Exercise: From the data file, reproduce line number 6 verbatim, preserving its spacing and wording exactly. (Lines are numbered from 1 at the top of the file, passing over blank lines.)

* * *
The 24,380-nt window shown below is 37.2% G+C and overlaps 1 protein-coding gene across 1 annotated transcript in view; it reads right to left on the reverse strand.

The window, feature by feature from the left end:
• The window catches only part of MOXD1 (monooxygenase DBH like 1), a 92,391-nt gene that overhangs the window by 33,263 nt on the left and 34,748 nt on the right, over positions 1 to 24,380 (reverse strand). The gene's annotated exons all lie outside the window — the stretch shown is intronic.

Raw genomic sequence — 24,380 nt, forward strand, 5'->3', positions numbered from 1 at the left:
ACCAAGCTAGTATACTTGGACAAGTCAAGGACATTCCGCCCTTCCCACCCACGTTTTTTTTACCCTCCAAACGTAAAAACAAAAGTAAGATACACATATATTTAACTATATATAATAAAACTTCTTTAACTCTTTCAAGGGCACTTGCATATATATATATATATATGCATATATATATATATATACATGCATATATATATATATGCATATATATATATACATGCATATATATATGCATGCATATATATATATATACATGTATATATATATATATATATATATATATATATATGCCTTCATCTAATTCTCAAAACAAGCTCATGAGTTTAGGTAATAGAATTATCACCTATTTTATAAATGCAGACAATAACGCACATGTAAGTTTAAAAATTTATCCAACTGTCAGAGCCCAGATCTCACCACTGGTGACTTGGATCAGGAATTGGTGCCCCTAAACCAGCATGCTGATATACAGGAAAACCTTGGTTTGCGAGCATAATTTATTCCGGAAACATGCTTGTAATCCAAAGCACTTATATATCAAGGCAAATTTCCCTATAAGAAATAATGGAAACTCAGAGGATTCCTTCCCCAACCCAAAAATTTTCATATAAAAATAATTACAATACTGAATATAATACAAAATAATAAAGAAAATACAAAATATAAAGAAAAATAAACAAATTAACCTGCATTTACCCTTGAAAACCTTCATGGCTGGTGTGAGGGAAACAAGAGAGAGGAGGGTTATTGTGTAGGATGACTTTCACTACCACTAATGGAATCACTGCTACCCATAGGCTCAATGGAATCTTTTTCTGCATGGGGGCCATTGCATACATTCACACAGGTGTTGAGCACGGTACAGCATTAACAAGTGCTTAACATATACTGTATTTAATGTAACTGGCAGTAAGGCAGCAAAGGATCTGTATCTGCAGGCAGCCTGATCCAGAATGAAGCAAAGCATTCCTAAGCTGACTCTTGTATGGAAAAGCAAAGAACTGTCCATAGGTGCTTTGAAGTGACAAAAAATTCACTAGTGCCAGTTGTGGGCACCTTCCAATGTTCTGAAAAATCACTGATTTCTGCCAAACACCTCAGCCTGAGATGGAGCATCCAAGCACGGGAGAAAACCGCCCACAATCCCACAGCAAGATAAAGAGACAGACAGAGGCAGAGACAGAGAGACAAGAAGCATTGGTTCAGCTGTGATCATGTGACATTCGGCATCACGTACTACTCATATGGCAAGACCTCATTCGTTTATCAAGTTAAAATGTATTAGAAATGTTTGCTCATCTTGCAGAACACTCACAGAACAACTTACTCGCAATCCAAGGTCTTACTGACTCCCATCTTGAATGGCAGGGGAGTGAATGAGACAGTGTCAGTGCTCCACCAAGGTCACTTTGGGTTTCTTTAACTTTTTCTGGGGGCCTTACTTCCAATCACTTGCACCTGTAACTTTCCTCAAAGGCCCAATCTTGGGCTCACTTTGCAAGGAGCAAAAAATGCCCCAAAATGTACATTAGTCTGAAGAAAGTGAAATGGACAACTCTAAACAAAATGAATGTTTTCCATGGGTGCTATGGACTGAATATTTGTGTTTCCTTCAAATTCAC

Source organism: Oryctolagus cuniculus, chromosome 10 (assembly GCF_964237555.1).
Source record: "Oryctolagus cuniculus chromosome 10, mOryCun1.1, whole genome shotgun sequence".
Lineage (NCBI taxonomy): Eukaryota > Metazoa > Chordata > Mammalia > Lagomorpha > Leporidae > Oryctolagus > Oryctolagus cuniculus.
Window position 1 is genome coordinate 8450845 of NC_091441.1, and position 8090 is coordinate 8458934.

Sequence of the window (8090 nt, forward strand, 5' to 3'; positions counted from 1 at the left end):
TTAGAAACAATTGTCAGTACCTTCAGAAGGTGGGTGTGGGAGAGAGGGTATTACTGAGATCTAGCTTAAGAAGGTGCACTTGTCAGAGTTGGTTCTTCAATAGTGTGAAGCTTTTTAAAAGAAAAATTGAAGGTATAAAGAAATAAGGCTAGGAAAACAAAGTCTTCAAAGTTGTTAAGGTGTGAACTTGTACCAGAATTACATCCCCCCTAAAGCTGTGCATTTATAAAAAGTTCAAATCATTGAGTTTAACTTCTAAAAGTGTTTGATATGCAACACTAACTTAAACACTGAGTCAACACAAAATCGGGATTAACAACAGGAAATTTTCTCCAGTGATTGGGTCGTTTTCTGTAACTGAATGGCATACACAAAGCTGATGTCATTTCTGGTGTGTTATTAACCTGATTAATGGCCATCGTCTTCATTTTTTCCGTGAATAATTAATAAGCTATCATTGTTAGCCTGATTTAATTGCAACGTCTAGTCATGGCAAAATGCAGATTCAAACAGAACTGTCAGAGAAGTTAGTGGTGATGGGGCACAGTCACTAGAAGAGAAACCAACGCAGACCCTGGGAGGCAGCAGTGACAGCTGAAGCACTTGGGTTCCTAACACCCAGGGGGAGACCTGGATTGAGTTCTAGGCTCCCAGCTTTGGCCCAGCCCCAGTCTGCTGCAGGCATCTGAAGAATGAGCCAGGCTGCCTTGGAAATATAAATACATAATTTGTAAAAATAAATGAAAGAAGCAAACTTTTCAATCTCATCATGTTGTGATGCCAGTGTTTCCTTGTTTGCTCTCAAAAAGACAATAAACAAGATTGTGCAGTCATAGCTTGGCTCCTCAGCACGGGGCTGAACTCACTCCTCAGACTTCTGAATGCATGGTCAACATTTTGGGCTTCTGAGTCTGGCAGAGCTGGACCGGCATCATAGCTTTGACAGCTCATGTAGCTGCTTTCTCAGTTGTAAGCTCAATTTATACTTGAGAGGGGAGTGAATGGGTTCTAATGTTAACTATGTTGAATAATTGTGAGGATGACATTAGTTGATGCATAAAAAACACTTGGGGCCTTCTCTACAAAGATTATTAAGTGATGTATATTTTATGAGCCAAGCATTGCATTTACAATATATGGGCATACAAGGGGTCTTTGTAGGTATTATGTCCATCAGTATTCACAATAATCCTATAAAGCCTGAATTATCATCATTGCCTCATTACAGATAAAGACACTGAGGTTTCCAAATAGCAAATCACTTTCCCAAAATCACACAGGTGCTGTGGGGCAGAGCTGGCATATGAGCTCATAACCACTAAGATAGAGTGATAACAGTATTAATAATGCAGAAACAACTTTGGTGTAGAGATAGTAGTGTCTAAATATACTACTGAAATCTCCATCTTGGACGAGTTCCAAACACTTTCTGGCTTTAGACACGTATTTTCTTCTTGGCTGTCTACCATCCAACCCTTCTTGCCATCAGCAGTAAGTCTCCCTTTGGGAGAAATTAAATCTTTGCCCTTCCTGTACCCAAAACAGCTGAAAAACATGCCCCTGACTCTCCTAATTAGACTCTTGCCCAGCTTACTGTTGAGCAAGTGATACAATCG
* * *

Source organism: Oryctolagus cuniculus, chromosome 10 (assembly GCF_964237555.1).